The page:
Somatic tissues progressively deteriorate over time, giving rise to a range of phenotypic changes associated with aging. This deterioration likely results from the accumulation of damage to cellular DNAs and other macromolecules. In this Project we propose to evaluate the contribution of accumulated nuclear DNA (nDNA) mutations to aging. Our approach is to genetically engineer mice with varying levels of spontaneous mutator and antimutator phenotypes and to examine these animals for altered rates of aging. These studies will take advantage of our ability to make allelic replacements (""""""""knockins"""""""") in mice that modify the fidelities of the nuclear DNA polymerases delta and epsilon (pols delta and epsilon).
The specific aims are: 1) determine the effects of pol delta and pol epsilon mutators on aging, 2) determine the effects of pol delta antimutators on aging, and 3) asses the combined effects of pol delta and pol gamma antimutators and mitochondrial catalase (mCAT). Together, these experiments will allow us to critically and directly evaluate the effect of somatic mutation burden on aging. Since pol delta participates in both mitotic DNA replication and post-mitotic repair, changes in the fidelity of this essential enzyme are expected to alter the cumulative mutation levels in a broad spectrum of tissues and cell types. By using a series of low-to-high mutator and antimutator alleles, we will be able to titrate the somatic mutation burden in mice and thus directly assess the impact of nDNA mutation on aging.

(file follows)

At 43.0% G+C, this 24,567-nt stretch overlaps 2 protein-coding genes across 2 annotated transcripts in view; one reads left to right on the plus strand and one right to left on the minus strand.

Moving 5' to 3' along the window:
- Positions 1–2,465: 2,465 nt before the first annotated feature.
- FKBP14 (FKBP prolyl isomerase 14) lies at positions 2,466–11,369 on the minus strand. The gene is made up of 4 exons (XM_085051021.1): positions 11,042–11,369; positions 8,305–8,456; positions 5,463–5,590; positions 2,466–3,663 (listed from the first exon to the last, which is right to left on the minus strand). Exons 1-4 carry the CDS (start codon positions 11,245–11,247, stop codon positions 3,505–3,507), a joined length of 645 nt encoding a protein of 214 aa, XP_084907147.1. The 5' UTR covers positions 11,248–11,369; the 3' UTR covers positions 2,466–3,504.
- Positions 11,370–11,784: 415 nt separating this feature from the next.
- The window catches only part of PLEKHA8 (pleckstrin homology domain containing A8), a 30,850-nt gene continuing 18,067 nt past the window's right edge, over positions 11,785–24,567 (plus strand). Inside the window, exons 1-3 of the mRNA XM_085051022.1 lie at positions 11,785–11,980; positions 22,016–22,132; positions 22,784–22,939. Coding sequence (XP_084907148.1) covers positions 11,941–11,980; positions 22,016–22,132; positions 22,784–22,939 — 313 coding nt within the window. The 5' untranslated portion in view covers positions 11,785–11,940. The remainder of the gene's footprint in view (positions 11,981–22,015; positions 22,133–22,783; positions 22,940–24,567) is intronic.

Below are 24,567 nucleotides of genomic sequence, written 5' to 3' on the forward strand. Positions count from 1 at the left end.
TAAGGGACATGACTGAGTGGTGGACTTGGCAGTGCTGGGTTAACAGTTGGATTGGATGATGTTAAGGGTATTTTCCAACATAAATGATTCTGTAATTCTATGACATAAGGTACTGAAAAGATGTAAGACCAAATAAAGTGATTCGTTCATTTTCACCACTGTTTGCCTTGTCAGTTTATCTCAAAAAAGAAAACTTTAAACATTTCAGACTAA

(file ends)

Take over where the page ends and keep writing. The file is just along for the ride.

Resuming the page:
National Institute of Health (NIH)
National Institute on Aging (NIA)
Research Program Projects (P01)
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Special Emphasis Panel (ZAG1)
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University of Washington
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